Copyright Peter Geekie 2012


Since man first walked on two legs wood has heated our shelter, cooked our food, built our houses and ships and driven our industry giving us an ability to smelt metals. At the time of the industrial revolution wood, as a fuel, was largely replaced by coal and later still by oil. Apart from paper, some ships and timber framed buildings wood was considered yesterday's fuel by the end of the 18th century.

By the start of the 20th century, further investigation of wood found that it could provide fatty acids for coatings, adhesives and lubricating oils to meet the needs of the new technology.

In addition trees that had remained uncut had reached their maximum limit of carbon absorption and their effect as the lungs of the world was diminishing. What was needed was a system of managed forestry to provide raw materials, but at the same time renewing the natural process of carbon absorption necessary for the welfare of mankind. This need for a renewal programme seems to be a fact overlooked by those who criticise planned and managed forests and look upon trees as just the lungs of the world.

Importance of the forests

Were you ever taught about the importance of the forests ?

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© 2012 Peter Geekie


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    • Peter Geekie profile image

      Peter Geekie 5 years ago from Sittingbourne

      Many thanks Topaz Blue

      I spent a decade or two working with trees in the vast Canadian forests and never stopped marvelling at the wonderful peace and simple beauty. (Except one time when I disturbed a mother bear and her cubs - that tends to make your heart beat faster !!)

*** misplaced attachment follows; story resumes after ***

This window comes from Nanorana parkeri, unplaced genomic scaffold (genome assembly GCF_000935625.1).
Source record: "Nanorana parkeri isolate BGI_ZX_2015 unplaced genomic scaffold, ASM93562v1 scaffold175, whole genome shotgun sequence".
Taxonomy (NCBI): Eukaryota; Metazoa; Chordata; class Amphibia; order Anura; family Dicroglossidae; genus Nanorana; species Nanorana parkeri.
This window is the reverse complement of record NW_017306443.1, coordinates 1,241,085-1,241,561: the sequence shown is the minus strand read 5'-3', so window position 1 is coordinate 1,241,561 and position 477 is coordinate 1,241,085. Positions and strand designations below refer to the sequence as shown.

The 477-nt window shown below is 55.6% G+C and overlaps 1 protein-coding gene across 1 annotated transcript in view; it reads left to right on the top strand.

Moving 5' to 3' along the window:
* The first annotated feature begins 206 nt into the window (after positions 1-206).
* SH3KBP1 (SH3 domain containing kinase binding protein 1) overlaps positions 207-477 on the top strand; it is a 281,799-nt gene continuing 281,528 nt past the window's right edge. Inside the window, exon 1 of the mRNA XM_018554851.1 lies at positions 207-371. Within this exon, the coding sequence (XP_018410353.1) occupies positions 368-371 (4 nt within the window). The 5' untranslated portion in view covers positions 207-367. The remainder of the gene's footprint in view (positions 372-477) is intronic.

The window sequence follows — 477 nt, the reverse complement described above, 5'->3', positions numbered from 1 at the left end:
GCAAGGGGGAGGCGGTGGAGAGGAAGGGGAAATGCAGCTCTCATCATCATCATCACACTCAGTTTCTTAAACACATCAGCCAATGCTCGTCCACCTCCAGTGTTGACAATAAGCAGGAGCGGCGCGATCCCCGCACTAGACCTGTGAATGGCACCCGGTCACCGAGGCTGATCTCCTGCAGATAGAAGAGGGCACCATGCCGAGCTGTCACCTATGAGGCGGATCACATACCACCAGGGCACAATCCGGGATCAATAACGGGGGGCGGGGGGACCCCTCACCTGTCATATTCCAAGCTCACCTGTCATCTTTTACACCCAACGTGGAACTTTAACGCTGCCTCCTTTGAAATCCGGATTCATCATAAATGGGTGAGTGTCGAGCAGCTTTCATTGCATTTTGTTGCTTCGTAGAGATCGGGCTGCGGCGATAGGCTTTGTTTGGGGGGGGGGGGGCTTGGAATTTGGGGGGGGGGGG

Kind regards Peter

    • profile image

      topaz blue 5 years ago


      Yeap ! Echoing some of my thoughts too! Many thanks for a great hub!

      Topaz Blue

    • Peter Geekie profile image

      Peter Geekie 5 years ago from Sittingbourne

      I agree Grace, there is a huge difference between a tree grown in 9 or 10 years for its commercial value and a stately several hundred year old beauty. There shouldn't be, of course, but I have worked with trees for over 40 years now and don't underestimate the value they give to mankind. A tree used properly is much like the old quip in pig farming "there is nothing left but the oink". For 8 or 10 years we tap the sap and produce rosin to make everything from adhesives to foodstuffs, we further fractionate the sap to produce turpentine through to high grade perfumes and medical antiseptics. At the end of the life the tree is cut, chipped and kraft paper is produced with 50% of the remainder turned into lubricants, paints, anti-corrosives, cholesterol lowering sterols and finally the pitches are used as renewable fuels.

      It is easy to become sentimental and I feel that way sometimes as I stand in the middle of a forest and listen to the trees sigh and sing. However each tree begats 3 more and the flora and fauna benefits.

      Kind regards Chris

    • earthybirthymama profile image

      earthybirthymama 5 years ago from Ontario, Canada

      You Said "Wood is one of the most versatile infinitely renewable resources we have" I think I agree, we need at least in the short term consider the possibility that managed forestry might be necessary until better options are available. I still balk at cutting trees, but my issue is with old growth forests vs, renewable lumber managed as a source of energy, as long as it does not impact negatively on the environment.